By Erin Niemela
Reposted with the permission of Tom Hastings of PeaceVoice
I am a parent of a an elementary school student in Portland, Ore., and early this week I discovered our school is participating in the STARBASE program. STARBASE is a Department of Defense initiative offering science, technology, engineering and mathematics (STEM) training to at-risk public school students.
According to the 2012 STARBASE Annual Report, there are 76 STARBASE locations in 40 states, the District of Columbia, and “4 outreach programs to Native Americans,” serving 68,270 students in 2012 alone. 21 Portland area schools are participating this year.
While some parents applaud STARBASE for bringing STEM subjects to students in an engaging, exciting way, others – myself included – are concerned about the intentions of the program.
The STARBASE concept was devised in 1989 by Barbara Koscak, a Michigan educator, who later found herself a comfortable full-time position with the Department of Defense. In a July 15, 2010 Portland Mercury article, Stefan Kamph interviews Koscak, during which she claims the Department of Defense is “giving back to the community [and] isn’t just about bombs and bullets.”
In contrast to Koscak’s claim that the DoD is giving students this opportunity out of the “kindness of its heart,” in the 2012 STARBASE Annual Report, Major General Donald P. Dunbar states, “The Department of Defense has vested interest in the development of this nation’s future innovators…” (Emphasis mine). Even the STARBASE vision statement gives a clear-cut indicator of the purpose of the program:
“To raise the interest and improve the knowledge and skills of at-risk youth in science, technology, engineering and mathematics, which will provide for a highly educated and skilled American workforce that can meet the advanced technological requirements of the Department of Defense.”
If the vision statement isn’t enough evidence of STARBASE’s intentions, then the content of student participant evaluations – those surveys used to determine if the program is “effective” – add another layer of impropriety. Students are evaluated prior to and after their participation in the program to determine shifts in attitude toward the military, military personnel, facilities and careers. Students participating in STARBASE attend classes on military bases and instruction on future military careers is a mandatory portion of the program. If students leave STARBASE with more positive attitudes about the military, the program is considered a success.
According to the 2012 Annual Report, “Students entering the program with low military attitudes had lower knowledge scores … than those entering the program with high military attitudes.” Such a statement implies that a child that disapproves of war, war-making and military functions will not get as good an education as a student with the “right” attitude, thereby placing pressure on parents to instill in children a more positive attitude toward the military.
While on base, students are exposed to various light and heavy weaponry. As with many schools across the nation, this fact alone runs counter to Portland Public School weapons policy: “Weapons, facsimiles, and weapons-related activities are prohibited in the schools, on school grounds, at school activities, and school sponsored activities. No person shall have on School District property any weapon, explosive or incendiary device.” While we strive to create nonviolent, safe learning experiences for our children, our school system is simultaneously presenting them with the ultimate violent experience in a positive, sugarcoated way.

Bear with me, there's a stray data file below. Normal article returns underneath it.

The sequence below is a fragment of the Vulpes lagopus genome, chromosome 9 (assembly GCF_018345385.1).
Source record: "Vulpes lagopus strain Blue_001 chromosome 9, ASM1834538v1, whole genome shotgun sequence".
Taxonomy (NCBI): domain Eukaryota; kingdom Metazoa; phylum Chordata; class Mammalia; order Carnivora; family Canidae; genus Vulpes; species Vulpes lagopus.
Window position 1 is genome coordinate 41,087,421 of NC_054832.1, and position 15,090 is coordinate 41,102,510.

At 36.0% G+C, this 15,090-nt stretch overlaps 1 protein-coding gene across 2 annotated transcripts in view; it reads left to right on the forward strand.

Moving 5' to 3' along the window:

Understanding that STARBASE is a military recruitment program for children isn’t rocket science, pardon the pun. None of this information is hidden or concealed, but it certainly isn’t broadcast. Many parents I’ve spoken with have little to no information about the program, other than that their child will have to participate. While I haven’t heard about alternative education opportunities for families that opt-out, the alternative at my son’s school appears to be having the child sit in a room and study all day. Four times per year, students with a reasonable apprehension to participating in a DoD military recruiting program are denied their right to comprehensive education. This is shameful.
At the very least, schools must provide an alternative education opportunity for those of us who refuse to send our children to an institution soaked in violence where a stated goal is instilling positive attitudes toward military careers.
I urge all public school parents and concerned community members to call, email or write school administrators and board members and demand their school withdraw from the STARBASE program and/or provide an alternative education opportunity for students. Those of us who refuse to knowingly send our children to an institution that creates and is fueled by violence deserve and have the right to the same educational opportunities as other students. We have the right to resist military recruitment of our elementary school children, we have the duty to resist STARBASE.
**Erin Niemela is a Portland resident and parent, Master’s Candidate of the Conflict Resolution Program at Portland State University, and syndicated journalist of PeaceVoice, a program of the Oregon Peace Institute.